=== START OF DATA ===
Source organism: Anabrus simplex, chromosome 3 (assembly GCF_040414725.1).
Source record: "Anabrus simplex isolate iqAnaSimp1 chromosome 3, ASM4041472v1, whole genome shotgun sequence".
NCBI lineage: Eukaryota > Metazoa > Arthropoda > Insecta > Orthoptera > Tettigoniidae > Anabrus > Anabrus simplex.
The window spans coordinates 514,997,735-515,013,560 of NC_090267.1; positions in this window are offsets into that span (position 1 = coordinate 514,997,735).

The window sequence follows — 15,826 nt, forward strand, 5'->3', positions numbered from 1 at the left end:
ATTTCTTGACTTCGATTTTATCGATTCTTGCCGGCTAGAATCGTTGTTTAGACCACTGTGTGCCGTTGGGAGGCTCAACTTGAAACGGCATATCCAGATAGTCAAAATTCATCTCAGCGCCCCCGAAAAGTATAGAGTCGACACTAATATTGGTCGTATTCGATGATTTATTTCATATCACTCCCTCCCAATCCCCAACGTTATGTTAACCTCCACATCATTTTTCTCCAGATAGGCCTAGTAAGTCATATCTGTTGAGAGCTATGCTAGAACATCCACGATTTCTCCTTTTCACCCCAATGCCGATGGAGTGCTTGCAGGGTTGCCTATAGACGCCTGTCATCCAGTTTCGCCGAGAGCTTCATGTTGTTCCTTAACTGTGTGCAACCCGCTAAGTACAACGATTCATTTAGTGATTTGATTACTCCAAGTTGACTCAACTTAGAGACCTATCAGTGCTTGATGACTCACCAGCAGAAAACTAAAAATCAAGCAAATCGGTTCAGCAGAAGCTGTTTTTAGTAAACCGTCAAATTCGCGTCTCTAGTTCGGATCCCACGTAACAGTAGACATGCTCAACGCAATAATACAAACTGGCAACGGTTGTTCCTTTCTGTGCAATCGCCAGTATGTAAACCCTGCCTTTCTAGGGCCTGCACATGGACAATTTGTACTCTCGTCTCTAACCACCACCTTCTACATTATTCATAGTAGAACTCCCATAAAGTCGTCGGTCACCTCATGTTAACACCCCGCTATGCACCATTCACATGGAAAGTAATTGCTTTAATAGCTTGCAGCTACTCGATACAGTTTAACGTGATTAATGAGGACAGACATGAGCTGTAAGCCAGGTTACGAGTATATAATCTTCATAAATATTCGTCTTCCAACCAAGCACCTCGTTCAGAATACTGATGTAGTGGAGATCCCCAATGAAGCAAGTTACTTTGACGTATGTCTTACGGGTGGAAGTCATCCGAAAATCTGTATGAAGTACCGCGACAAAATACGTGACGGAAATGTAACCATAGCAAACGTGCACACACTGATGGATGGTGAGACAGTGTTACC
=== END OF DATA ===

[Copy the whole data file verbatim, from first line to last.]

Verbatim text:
Source organism: Anabrus simplex, chromosome 3 (assembly GCF_040414725.1).
Source record: "Anabrus simplex isolate iqAnaSimp1 chromosome 3, ASM4041472v1, whole genome shotgun sequence".
NCBI lineage: Eukaryota > Metazoa > Arthropoda > Insecta > Orthoptera > Tettigoniidae > Anabrus > Anabrus simplex.
The window spans coordinates 514,997,735-515,013,560 of NC_090267.1; positions in this window are offsets into that span (position 1 = coordinate 514,997,735).

The window sequence follows — 15,826 nt, forward strand, 5'->3', positions numbered from 1 at the left end:
ATTTCTTGACTTCGATTTTATCGATTCTTGCCGGCTAGAATCGTTGTTTAGACCACTGTGTGCCGTTGGGAGGCTCAACTTGAAACGGCATATCCAGATAGTCAAAATTCATCTCAGCGCCCCCGAAAAGTATAGAGTCGACACTAATATTGGTCGTATTCGATGATTTATTTCATATCACTCCCTCCCAATCCCCAACGTTATGTTAACCTCCACATCATTTTTCTCCAGATAGGCCTAGTAAGTCATATCTGTTGAGAGCTATGCTAGAACATCCACGATTTCTCCTTTTCACCCCAATGCCGATGGAGTGCTTGCAGGGTTGCCTATAGACGCCTGTCATCCAGTTTCGCCGAGAGCTTCATGTTGTTCCTTAACTGTGTGCAACCCGCTAAGTACAACGATTCATTTAGTGATTTGATTACTCCAAGTTGACTCAACTTAGAGACCTATCAGTGCTTGATGACTCACCAGCAGAAAACTAAAAATCAAGCAAATCGGTTCAGCAGAAGCTGTTTTTAGTAAACCGTCAAATTCGCGTCTCTAGTTCGGATCCCACGTAACAGTAGACATGCTCAACGCAATAATACAAACTGGCAACGGTTGTTCCTTTCTGTGCAATCGCCAGTATGTAAACCCTGCCTTTCTAGGGCCTGCACATGGACAATTTGTACTCTCGTCTCTAACCACCACCTTCTACATTATTCATAGTAGAACTCCCATAAAGTCGTCGGTCACCTCATGTTAACACCCCGCTATGCACCATTCACATGGAAAGTAATTGCTTTAATAGCTTGCAGCTACTCGATACAGTTTAACGTGATTAATGAGGACAGACATGAGCTGTAAGCCAGGTTACGAGTATATAATCTTCATAAATATTCGTCTTCCAACCAAGCACCTCGTTCAGAATACTGATGTAGTGGAGATCCCCAATGAAGCAAGTTACTTTGACGTATGTCTTACGGGTGGAAGTCATCCGAAAATCTGTATGAAGTACCGCGACAAAATACGTGACGGAAATGTAACCATAGCAAACGTGCACACACTGATGGATGGTGAGACAGTGTTACC